Currently, pensions in Germany are rising in line with wages. Experts are calling for inflation to be used as the basis for the calculation instead. That sounds good when inflation is at eleven percent, as it was just a few months ago. But in the long term, the figures say otherwise.

The idea: Experts such as economist boss Monika Schnitzer suggest that in the future pensions should no longer be linked to wage developments, but rather to inflation. Four facts explain what this idea means for your pension and why the proposal burdens pensioners and relieves contributors.

That’s what it’s about: In view of the required changes, pensioners could become fearful when looking at the inflation and wage history of the Federal Republic: Since 1949, wages in the old federal states have risen seven times as fast as prices.

Because public debates often mention these or similar figures, younger people in particular are worried about their pensions. If this increases in the future with prices instead of with wages, it will initially seem like a huge cut. It is not that simple.

Basically, if pensions rise in the future with inflation instead of with wages, they will most likely rise more slowly.

This is what is behind it: Because the German population is aging, the number of pensioners is increasing in relation to the number of people in employment. Two contributors currently generate the pension of one retiree. 40 years ago it was more than three, 60 years ago more than five. The burden per contributor has therefore increased significantly.

Slower pension increases are intended to keep the system affordable without overburdening contributors. “We cannot afford to simply let pensions continue to rise as before,” says economist Schnitzer.

The proposal is fair because a pension that increases with inflation retains its purchasing power. No matter how prices develop in the coming years, retirees know that they will always be able to afford the same amount as they currently do. Most other countries rely on such a system.

This is what it’s about: Looking at the inflation and wage history of the Federal Republic since 1949 distorts the expected effect for the future:

That’s what’s behind it: Since reunification, gross wages have only risen on average around 0.5 percent annually faster than inflation.

The development of recent years is much more likely to continue than that of the 1950s and 1960s.

Example calculation: If wages rise on average around 0.5 percent more than inflation, employees can calculate, based on their retirement, how much higher their salaries will be if they continue to be tied to wages instead of inflation:

If pensions rise with inflation, they also rise, but more slowly. This means: Anyone who receives a pension of 1,000 euros in ten years if pensions are linked to inflation would have received 1,051 euros if they were linked to wages.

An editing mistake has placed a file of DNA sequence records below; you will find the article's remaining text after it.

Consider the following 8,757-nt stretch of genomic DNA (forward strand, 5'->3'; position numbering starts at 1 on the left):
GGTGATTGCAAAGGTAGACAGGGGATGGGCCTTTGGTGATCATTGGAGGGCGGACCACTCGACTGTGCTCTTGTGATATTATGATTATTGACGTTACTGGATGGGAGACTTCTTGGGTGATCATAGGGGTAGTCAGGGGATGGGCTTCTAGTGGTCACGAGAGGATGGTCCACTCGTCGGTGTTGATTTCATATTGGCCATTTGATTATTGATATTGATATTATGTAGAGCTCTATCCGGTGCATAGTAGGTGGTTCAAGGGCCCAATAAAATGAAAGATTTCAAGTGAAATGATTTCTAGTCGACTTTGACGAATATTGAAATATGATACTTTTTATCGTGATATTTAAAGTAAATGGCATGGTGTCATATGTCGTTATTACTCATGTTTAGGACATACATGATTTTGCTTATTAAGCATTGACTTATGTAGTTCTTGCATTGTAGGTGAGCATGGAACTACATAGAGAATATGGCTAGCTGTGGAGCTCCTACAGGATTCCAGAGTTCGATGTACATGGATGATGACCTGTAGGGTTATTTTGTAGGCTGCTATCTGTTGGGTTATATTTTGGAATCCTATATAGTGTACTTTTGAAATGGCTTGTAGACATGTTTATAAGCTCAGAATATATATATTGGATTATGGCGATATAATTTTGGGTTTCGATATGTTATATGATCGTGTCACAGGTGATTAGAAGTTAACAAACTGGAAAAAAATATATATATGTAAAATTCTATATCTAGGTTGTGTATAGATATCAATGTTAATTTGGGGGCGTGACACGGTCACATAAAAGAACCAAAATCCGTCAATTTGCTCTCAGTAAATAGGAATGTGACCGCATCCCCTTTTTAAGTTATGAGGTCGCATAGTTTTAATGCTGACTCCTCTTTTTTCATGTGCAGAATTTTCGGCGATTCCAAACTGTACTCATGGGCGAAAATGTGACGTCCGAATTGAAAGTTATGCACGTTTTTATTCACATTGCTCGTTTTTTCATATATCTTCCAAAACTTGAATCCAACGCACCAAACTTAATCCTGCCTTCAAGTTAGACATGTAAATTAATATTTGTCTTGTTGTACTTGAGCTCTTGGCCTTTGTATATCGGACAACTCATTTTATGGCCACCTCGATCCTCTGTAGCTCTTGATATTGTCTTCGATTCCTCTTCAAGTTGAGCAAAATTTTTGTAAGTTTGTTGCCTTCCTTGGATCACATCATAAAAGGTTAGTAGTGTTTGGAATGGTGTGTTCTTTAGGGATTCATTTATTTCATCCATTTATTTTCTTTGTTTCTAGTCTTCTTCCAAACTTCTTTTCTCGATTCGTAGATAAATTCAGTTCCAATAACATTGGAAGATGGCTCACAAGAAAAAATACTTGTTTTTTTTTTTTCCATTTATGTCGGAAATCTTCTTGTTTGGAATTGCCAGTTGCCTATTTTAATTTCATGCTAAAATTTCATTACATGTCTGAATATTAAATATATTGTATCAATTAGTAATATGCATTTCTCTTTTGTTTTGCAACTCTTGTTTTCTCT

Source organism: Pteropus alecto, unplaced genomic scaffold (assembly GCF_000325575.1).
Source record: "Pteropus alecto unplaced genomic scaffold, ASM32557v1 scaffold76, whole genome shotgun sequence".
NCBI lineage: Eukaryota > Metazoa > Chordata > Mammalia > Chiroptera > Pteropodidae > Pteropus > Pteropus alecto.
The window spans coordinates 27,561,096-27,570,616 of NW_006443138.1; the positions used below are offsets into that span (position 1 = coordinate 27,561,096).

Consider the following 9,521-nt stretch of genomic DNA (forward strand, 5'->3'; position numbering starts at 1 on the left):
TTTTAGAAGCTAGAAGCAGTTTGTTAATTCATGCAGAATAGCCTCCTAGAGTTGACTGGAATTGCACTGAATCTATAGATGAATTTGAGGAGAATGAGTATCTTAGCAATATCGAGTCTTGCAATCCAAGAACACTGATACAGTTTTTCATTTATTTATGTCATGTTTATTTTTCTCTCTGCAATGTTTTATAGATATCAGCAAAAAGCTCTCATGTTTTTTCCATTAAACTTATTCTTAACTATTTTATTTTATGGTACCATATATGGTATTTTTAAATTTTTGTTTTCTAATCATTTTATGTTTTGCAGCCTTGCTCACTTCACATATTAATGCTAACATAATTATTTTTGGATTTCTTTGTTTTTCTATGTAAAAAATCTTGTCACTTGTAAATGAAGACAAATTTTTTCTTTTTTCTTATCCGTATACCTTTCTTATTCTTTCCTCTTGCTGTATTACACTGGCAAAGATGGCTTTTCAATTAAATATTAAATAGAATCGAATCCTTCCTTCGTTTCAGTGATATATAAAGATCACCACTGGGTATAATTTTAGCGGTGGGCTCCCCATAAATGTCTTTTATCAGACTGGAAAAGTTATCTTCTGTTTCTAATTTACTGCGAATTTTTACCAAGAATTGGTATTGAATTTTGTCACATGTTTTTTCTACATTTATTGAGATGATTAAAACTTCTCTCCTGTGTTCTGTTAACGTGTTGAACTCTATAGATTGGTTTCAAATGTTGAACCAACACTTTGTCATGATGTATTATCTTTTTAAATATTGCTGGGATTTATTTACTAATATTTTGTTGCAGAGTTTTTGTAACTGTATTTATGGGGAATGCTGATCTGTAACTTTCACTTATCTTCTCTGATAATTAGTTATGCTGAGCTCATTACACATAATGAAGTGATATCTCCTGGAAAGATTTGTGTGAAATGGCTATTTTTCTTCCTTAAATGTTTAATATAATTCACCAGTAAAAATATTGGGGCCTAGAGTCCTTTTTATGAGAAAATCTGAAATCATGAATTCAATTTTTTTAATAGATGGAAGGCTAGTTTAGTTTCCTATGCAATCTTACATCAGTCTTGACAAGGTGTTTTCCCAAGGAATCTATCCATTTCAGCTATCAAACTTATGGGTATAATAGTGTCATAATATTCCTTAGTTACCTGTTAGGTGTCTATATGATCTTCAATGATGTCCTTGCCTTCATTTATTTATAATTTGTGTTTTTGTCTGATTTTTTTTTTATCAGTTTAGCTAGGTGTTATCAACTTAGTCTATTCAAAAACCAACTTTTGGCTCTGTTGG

That’s what it’s about: Because the pension formula takes into account a sustainability factor that does not allow pension contributions to rise too much, the pension level has fallen in recent years.

The federal government has therefore agreed on a double holding line: the pension level should not fall below 48 percent and the contribution level should not rise above 20 percent. The state currently only guarantees the 48 percent level until 2025.

The pension level is interesting for the pension amount: it compares the pension of an average earner after 45 years of contributions with his or her last income. If the average earner retires, his pension should be at least 48 percent of his last earnings.

That’s what’s behind it: With this rule, the federal government has so far largely linked pensions to wages. If average earnings rise, pensions must also rise.

The background to the idea is that retirees should benefit from the growing productivity that they laid the foundation for. They should be able to afford more than society as a whole, instead of just the same amount, as would be the case if pensions were linked to inflation.

This is what it means: As things stand today, prospective retirees can count on almost half of their last salary as a pension.

That is not much. Anyone who wants to maintain their standard of living in old age should take precautions – and will have to do so even more in the future, regardless of which system the federal government chooses in the future.

Since Germany will continue to age for the foreseeable future, critics like Schnitzer believe the 48 percent rule is untenable. Her proposal to let pensions rise with inflation would eliminate the stop line.

Without a stop line, the pension level is likely to continue to decline, according to the 2023 pension insurance report of the German Pension Insurance.

Important: A falling pension level does not reduce existing pensions. They then only rise more slowly compared to income.

That’s what it’s about: The pension level compares net values ​​before taxes. They differ significantly from the gross:

If pension contributions increase, the salary used in the formula for comparing pensions falls. This means that future pension increases will also be lower. Paradoxically, higher pension contributions reduce the increase in pensions.

However, changes in nursing care and health insurance balance each other out and do not change the pension level.